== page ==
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Singapore: High expectations
Yeo Wico and Suhaimi Zainul-Abidin

2010 was undoubtedly a hugely successful year for Islamic finance in Singapore, featuring deals such as the initial public offering of Sabana Shariah Compliant Real Estate Investment Trust, the largest Shariah compliant REIT by total assets globally, which raised gross proceeds of approximately S$664.4 million (US$523.3 million), garnering the IPO Deal of the Year Award 2010 and the Real Estate Deal of the Year Award 2010 by Islamic Finance news; and the issue by Danga Capital of S$600 million (US$472.5 million) trust certificates due 2015 and S$900 million (US$708.7 million) trust certificates due 2020 with Khazanah Nasional as obligor (garnering the Singapore Islamic Finance Deal of the Year Award 2010 and Corporate Finance Deal of the Year Award 2010 by Islamic Finance news).

On the back of the strides made by the Islamic finance industry in Singapore in 2010, the achievements made in the Islamic finance markets in Singapore in 2011 appear modest in comparison but have the potential of laying the groundwork for long-term growth. Existing Shariah compliant structures have continued to evolve in Singapore in 2011, indicating the development in both the depth and breadth of Singapore’s Islamic finance market. Furthermore, there have also been regulatory and tax developments made to support the Islamic finance industry in Singapore. These factors suggest that Islamic finance will continue to have good prospects in 2012.

A round-up of 2011
Despite the relatively quieter 2011 for Islamic finance in Singapore, there were still notable deals concluded. One of the more significant deals in 2011 was the S$144.3 million (US$113.6 million) additional term and commodity Murabahah facilities made available to Sabana Shariah Compliant REIT, which enabled the Shariah compliant REIT to acquire further industrial properties in Singapore and further grow its portfolio and strengthen its position as the largest Shariah compliant REIT globally. The Murabahah facilities have been innovatively structured to incorporate a profit rate hedge into the Murabahah structure to increase transaction efficiency by minimising the number of Murabahah trades.

Even though fewer large Islamic finance deals were concluded in 2011, many deals remain in the pipeline and the prospects for Islamic finance in Singapore remain bright.

Regulatory developments
New regulatory developments took effect in 2011 which reaffirmed the dedication of the Singapore government, regulatory and tax authorities to grow the Islamic finance market and ecosystem in Singapore. Regulatory and tax changes to promote and facilitate Islamic finance in Singapore have been systematically promulgated since from 2006, first to allow banks to carry on Murabahah financing transactions and subsequently to carry on Ijarah-based financing and Murabahah interbank placements and undertake diminishing Musharakah and spot Murabahah transactions, with the addition of Istisnah transactions to the list of permitted transactions in 2010.

Tax treatment of the prescribed types of Islamic financing was further clarified in 2011. This is in line with the Singapore government’s policy of harmonizing the tax treatment of Islamic financing contracts with that of their equivalent conventional counterparts, an approach which dates back to 2006.The previous circular issued by the Monetary Authority of Singapore (MAS) on the tax treatment of Islamic financing arrangements in 2006 covered only Murabahah, Mudarabah and Ijarah Wa Igtina transactions and Sukuk issuances. The MAS Circular issued in 2011 further clarified the position relating to Murabahah and also explained the income tax, stamp duty and GST treatment of Musharakah, Istisnah and Wakalah-based structures. For example, the 2011 Circular confirmed that double or triple stamp duties would be waived on Murabahah deposits where the asset was immovable property, as additional imposition of stamp duty would result in Murabahah deposits being less competitive than comparable conventional deposits. The measures outlined in the 2011 Circular were also mirrored in Singapore’s income tax subsidiary legislation with retrospective effect.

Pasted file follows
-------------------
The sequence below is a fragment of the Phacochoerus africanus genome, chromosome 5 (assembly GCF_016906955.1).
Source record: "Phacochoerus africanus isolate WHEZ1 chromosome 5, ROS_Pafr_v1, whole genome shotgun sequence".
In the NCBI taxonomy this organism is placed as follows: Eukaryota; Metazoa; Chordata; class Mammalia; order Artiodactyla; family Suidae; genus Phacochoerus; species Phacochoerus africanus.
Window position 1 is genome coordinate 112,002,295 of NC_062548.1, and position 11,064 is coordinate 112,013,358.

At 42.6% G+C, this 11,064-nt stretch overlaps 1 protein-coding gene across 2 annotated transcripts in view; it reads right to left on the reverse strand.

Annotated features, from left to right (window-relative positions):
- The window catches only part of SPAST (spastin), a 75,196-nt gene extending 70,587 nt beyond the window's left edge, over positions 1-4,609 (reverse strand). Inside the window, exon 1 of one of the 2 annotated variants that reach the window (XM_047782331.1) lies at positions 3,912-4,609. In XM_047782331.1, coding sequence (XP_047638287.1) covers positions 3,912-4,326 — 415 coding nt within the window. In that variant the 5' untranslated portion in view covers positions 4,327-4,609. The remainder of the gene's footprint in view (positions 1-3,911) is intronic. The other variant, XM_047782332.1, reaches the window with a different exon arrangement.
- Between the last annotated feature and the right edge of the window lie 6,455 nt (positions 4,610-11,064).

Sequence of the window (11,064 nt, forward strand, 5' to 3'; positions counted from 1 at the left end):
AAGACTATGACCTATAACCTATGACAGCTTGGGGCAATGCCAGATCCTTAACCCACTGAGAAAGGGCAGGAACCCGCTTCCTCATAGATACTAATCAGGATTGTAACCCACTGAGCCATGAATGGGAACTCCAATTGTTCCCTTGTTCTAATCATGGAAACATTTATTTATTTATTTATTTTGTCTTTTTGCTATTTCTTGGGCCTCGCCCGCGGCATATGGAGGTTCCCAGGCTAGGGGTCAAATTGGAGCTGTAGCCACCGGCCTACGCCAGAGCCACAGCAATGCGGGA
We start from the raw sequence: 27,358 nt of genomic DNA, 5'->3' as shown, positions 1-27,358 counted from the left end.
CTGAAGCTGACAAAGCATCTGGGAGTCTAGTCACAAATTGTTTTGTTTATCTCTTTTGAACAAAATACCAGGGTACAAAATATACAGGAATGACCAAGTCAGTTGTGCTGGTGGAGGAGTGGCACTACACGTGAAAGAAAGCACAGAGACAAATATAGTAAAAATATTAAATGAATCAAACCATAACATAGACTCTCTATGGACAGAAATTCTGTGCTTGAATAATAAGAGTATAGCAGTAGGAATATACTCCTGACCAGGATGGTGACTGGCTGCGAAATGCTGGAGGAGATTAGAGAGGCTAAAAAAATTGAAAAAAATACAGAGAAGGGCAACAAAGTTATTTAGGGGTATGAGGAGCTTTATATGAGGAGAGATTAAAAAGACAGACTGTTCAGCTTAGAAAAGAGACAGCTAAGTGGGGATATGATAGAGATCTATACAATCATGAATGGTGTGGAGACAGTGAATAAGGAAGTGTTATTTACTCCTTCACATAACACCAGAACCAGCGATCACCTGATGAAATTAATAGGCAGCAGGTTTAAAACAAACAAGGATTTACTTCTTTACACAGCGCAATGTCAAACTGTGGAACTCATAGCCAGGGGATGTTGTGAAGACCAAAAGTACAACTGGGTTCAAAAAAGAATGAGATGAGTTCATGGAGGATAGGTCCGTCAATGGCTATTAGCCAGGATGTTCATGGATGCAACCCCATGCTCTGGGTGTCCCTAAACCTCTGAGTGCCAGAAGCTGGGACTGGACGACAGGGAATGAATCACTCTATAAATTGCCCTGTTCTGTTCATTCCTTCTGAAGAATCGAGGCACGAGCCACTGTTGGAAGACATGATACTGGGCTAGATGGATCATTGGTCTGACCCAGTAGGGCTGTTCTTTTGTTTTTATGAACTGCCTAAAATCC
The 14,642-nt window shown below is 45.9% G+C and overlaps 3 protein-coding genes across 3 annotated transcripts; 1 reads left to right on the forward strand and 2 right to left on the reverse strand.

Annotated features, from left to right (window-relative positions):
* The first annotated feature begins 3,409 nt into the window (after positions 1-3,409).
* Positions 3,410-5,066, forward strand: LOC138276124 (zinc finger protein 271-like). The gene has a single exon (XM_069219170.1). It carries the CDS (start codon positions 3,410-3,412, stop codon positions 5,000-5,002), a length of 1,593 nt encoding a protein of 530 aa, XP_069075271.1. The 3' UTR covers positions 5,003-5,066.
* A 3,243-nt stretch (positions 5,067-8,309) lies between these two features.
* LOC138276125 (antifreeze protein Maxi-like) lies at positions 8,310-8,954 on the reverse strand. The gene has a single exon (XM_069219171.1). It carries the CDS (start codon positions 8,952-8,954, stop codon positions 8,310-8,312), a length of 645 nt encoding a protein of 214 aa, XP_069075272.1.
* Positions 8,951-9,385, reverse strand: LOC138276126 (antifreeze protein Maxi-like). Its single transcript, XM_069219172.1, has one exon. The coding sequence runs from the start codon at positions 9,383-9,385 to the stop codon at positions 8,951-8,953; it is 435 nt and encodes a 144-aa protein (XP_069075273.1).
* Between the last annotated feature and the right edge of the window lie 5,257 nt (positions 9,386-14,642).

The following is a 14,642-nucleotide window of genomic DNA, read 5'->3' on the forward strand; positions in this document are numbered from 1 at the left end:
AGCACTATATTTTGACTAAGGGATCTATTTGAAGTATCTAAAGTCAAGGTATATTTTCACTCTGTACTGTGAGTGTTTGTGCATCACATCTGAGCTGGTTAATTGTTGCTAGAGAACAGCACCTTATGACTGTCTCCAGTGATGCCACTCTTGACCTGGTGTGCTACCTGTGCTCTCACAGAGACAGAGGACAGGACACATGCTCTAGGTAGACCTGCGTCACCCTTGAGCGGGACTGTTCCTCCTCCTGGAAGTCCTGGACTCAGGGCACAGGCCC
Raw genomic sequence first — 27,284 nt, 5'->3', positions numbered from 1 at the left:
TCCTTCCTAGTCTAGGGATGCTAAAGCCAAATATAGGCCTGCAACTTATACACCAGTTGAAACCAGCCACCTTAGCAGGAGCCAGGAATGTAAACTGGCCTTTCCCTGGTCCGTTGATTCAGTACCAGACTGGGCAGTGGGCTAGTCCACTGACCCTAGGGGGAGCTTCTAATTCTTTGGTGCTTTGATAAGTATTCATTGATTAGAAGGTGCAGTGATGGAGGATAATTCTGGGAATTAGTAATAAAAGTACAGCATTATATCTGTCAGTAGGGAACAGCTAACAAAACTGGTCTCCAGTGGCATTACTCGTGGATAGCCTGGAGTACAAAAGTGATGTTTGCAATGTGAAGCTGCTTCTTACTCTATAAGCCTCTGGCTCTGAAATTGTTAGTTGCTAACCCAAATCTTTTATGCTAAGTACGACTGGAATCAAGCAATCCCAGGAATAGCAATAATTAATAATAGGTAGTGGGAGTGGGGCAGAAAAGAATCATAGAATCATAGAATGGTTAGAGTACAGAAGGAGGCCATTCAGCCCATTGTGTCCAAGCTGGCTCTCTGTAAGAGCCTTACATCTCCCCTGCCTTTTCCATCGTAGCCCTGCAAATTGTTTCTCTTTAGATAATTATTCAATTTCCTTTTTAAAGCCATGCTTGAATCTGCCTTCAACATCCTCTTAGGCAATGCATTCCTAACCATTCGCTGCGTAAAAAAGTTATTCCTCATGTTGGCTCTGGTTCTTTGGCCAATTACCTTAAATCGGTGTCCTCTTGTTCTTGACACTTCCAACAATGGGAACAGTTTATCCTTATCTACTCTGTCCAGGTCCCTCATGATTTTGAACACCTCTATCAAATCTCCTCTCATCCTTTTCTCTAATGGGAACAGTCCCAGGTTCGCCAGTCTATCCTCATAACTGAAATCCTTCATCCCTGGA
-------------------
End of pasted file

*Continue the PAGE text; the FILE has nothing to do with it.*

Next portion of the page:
The guidance provided in the circulars and the income tax legislation has provided greater certainty to banks and investors by confirming positions which had previously been adopted by regulators in dealing with specific transactions. These tax clarifications will help ensure that the regulatory and tax framework in Singapore remains transparent and predictable with regard to Islamic financing transactions.

Looking ahead: 2012
Singapore’s regulatory authorities have continued in their efforts to accelerate the development of Islamic finance in Singapore, reinforced by MAS’s launch of its own Sukuk facility in 2009. In addition, efforts have been made to develop human capital for Islamic finance in Singapore, by focusing on education through Islamic finance courses offered by institutions such as the Center for Islamic Management Studies and the Singapore Management University. The trajectory for growth of Islamic finance in Singapore is firm and it is anticipated that deals in the pipeline will come to fruition.

Yeo Wico and Suhaimi Zainul-Abidin are partners at Allen & Gledhill. They can be contacted at yeo.wico@allenandgledhill.com and suhaimi.zainul@allenandgledhill.com respectively.

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